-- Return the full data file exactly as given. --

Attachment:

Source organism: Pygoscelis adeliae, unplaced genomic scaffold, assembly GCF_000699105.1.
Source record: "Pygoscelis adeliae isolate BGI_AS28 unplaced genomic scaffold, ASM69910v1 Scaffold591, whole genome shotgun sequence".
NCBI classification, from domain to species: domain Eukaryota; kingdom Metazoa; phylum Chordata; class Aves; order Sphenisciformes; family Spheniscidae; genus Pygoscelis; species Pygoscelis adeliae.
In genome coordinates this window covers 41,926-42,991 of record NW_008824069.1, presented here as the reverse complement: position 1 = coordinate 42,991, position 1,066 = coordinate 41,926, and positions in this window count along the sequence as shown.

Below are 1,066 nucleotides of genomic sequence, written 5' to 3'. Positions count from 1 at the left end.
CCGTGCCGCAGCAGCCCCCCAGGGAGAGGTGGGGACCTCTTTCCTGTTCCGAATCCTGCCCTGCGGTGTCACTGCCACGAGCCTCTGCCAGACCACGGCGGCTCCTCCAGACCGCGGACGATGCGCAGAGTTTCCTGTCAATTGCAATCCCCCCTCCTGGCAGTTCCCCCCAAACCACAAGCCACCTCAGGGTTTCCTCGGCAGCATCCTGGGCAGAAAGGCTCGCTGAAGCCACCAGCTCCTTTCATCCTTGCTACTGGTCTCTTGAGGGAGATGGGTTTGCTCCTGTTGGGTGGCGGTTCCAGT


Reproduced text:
Source organism: Pygoscelis adeliae, unplaced genomic scaffold, assembly GCF_000699105.1.
Source record: "Pygoscelis adeliae isolate BGI_AS28 unplaced genomic scaffold, ASM69910v1 Scaffold591, whole genome shotgun sequence".
NCBI classification, from domain to species: domain Eukaryota; kingdom Metazoa; phylum Chordata; class Aves; order Sphenisciformes; family Spheniscidae; genus Pygoscelis; species Pygoscelis adeliae.
In genome coordinates this window covers 41,926-42,991 of record NW_008824069.1, presented here as the reverse complement: position 1 = coordinate 42,991, position 1,066 = coordinate 41,926, and positions in this window count along the sequence as shown.

Below are 1,066 nucleotides of genomic sequence, written 5' to 3'. Positions count from 1 at the left end.
CCGTGCCGCAGCAGCCCCCCAGGGAGAGGTGGGGACCTCTTTCCTGTTCCGAATCCTGCCCTGCGGTGTCACTGCCACGAGCCTCTGCCAGACCACGGCGGCTCCTCCAGACCGCGGACGATGCGCAGAGTTTCCTGTCAATTGCAATCCCCCCTCCTGGCAGTTCCCCCCAAACCACAAGCCACCTCAGGGTTTCCTCGGCAGCATCCTGGGCAGAAAGGCTCGCTGAAGCCACCAGCTCCTTTCATCCTTGCTACTGGTCTCTTGAGGGAGATGGGTTTGCTCCTGTTGGGTGGCGGTTCCAGT